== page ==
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2019 was the year of the ill-advised celebrity interview

A-list abusers think they’re living in their own movie

December 18, 2019

4:53 AM

18 December 2019

4:53 AM

If we learned anything from the #MeToo movement, it is that powerful men in media and Hollywood believed themselves to be living in their own personal movies rather than the harsh truth of reality. They were the stars, directors, and producers, and they would always get the girl — even if the girl wanted nothing to do with them, or was actually just a potted fern in a restaurant.

This explains why these A-List abusers keep sitting down for tell-all interviews against (one would hope) the better advice of their legal counsel. Rather than the sick perverts that they are, these men see themselves taking on the role of Frank Mackey in Magnolia, whose tough, sexist exterior will eventually melt away to reveal his wounded inner-heart to the audience, thus garnering our sympathy.

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R. Kelly tried this tactic earlier this year, but it didn’t end in his public absolution. Instead, we were left with one of the most striking images of the year — a maniac shouting and waving his arms at CBS’s Gayle King, who sat patiently channeling her inner Qui-Gon Jinn as the R&B singer singlehandedly crashed and burned.

Last month, Prince Andrew took the same misguided route. The British royal family graciously wheeled the disgraced prince out of his dungeon to try to clear the air about his friendly relationship with dead billionaire pedophile Jeffrey Epstein. Andrew helpfully offered to refute the claims of his accuser, who said she was just 17 when the prince sexually assaulted her while profusely sweating. His excuse — which stretched credulity, to put it mildly — was that he is a Never Sweater, a condition he developed due to ‘an overdose of adrenaline in the Falklands War’.

And this past week, members of the Academy were treated to the performance of the year — a disheveled Harvey Weinstein hobbling into a New York City courtroom with the assistance of a tennis-ball fitted walker, attempting to channel his best Carl Fredricksen from Up. The act seemingly paid off, as Weinstein gimped his way out of the courtroom with an apparent multi-million dollar settlement with over a dozen of his sexual assault accusers in hand.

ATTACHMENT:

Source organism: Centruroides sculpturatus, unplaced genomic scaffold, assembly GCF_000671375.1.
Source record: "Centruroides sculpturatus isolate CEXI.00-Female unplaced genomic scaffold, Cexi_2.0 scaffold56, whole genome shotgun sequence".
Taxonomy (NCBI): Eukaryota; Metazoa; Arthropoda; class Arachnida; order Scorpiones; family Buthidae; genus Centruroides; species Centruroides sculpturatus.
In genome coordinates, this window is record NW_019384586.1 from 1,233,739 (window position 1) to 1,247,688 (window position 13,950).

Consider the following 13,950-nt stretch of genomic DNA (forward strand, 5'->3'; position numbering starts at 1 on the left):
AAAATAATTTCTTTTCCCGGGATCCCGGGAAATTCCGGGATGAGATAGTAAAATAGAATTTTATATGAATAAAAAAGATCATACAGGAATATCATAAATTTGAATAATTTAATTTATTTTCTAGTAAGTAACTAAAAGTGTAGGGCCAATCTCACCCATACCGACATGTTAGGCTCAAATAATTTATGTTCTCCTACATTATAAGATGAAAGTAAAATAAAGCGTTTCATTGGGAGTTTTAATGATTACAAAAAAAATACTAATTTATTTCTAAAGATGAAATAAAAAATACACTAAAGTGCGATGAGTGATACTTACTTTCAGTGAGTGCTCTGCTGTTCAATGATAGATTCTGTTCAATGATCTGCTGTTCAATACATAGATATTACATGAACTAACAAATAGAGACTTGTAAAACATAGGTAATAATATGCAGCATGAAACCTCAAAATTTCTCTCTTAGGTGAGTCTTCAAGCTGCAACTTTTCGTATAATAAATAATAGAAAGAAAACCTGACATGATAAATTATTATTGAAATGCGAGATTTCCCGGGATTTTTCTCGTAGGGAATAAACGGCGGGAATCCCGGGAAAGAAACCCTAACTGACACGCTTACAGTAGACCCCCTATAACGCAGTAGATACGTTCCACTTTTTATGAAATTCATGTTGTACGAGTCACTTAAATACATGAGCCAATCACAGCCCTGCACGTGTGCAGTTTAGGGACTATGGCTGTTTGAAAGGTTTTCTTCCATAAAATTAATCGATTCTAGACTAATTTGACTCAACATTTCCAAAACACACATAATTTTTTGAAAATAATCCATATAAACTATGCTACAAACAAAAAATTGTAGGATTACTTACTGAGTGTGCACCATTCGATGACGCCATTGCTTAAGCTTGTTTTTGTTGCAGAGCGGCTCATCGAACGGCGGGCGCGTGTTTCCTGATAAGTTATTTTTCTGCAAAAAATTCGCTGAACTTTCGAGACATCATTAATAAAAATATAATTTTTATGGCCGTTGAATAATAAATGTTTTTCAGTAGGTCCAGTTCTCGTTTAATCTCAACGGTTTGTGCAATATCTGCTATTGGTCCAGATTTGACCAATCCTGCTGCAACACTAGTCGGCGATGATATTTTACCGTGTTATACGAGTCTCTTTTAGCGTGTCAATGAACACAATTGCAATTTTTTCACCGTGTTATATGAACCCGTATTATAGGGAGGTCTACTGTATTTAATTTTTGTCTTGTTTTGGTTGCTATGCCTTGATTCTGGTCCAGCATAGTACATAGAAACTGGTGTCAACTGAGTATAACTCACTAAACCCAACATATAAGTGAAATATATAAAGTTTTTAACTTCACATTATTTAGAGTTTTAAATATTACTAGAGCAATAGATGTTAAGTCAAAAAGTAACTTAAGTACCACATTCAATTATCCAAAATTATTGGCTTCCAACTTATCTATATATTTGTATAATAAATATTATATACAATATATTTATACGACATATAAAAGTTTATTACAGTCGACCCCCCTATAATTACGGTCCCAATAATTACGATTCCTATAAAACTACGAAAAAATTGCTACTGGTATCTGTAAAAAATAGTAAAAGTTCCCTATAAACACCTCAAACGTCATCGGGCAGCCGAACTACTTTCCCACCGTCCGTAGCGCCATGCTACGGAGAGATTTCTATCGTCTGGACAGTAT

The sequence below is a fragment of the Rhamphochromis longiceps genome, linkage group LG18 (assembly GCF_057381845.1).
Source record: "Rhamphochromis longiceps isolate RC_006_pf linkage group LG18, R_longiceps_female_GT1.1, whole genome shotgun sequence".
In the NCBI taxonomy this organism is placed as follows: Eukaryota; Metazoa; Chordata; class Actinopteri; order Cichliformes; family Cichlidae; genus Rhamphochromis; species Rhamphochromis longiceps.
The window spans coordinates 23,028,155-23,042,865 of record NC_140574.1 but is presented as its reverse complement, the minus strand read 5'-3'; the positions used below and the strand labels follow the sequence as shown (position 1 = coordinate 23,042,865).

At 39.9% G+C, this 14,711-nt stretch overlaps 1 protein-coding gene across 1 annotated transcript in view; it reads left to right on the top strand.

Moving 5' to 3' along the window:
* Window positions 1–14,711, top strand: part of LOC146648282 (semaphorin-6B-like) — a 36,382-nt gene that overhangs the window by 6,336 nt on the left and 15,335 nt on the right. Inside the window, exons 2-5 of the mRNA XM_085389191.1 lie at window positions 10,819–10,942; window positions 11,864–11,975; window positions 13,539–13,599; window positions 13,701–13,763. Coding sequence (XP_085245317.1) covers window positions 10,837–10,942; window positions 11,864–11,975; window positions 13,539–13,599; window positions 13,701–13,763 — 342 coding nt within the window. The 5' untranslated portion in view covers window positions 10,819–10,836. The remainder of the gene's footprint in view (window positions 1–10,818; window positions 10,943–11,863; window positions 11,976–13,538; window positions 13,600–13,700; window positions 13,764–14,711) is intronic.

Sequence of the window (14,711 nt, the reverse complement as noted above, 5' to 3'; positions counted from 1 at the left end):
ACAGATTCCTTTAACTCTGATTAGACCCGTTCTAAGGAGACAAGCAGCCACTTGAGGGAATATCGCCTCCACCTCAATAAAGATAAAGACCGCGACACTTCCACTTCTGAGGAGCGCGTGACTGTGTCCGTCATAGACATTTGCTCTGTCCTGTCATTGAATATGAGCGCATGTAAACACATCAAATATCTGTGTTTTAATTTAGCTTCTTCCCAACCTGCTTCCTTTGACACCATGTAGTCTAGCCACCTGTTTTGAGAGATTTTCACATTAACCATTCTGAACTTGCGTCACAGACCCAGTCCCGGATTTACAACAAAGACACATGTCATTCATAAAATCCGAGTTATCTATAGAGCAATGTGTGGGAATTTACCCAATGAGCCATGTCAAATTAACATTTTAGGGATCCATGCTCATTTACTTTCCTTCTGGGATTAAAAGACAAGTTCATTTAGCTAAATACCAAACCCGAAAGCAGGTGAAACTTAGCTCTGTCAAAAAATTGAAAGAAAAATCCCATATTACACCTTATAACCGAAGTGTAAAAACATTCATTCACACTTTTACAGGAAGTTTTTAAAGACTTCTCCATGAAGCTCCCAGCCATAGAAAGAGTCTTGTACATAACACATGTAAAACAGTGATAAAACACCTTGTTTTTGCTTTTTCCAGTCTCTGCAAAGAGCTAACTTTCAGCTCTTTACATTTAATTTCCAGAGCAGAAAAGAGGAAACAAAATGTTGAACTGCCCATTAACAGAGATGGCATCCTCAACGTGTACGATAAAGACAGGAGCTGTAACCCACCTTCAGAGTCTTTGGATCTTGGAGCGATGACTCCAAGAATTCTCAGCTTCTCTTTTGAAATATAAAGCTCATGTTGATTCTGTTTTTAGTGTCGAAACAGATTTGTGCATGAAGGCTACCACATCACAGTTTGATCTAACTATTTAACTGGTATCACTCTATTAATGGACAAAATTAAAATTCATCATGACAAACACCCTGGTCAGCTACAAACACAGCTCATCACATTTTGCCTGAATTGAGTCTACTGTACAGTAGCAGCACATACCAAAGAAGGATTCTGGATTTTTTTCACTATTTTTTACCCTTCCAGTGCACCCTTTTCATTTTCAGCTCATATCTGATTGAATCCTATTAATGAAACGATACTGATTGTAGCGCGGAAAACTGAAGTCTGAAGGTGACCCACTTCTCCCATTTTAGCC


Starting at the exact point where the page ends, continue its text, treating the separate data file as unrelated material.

If you think this would somehow temper Weinstein’s ego, you would be mistaken: shortly after the settlement, he sat down with the New York Post for an interview. Weinstein quickly revealed the extent of his delusional personal epic film — one where he is actually the misunderstood tragic hero who had the best of intentions.

‘I feel like the forgotten man,’ Weinstein griped in an odd Trumpian fashion. ‘I made more movies directed by women and about women than any filmmaker, and I’m talking about 30 years ago. I’m not talking about now when it’s vogue. I did it first! I pioneered it!’

Ironically enough, one of the movies Weinstein is likely referring to is the 1999 indie drama Guinevere, a film about an older photographer’s relationship with a younger woman. Sarah Polley, the movie’s star, wrote a scathing op-ed in the New York Times about her own personal experience with Weinstein, shattering his twisted version of reality.

 ‘Harvey Weinstein may be the central-casting version of a Hollywood predator, but he was just one festering pustule in a diseased industry,’ Polley seethed.

In his Page Six interview, Weinstein took another page from a movie script and tried to conjure the image of his humble and plucky beginnings, just like when the audience first meets eventual hero Luke Skywalker on the desolate planet of Tatooine.

‘I made a success out of myself. I had no money, and I built quite an empire with Miramax and decided to give back, If you remember who I was then, you might want to question some of this,’ Weinstein whined.

Page Six helpfully notes that Weinstein said this while in ‘an elite wing of the hospital that features marble bathrooms, Italian linens and original framed artwork, all designed to look like a plush hotel. A private chef and concierge cater to the patients while visitors can sip cucumber-infused water.’

Weinstein and other Hollywood abusers fail to realize that this is not their movie. They can no longer rewrite the script to save their images. Instead, the accusers now have their fingers on the keys. In fact, I sure wish Rose McGowan would go full Girl with the Dragon Tattoo on these predators who sit down for shameful attempts at media rehabilitation.


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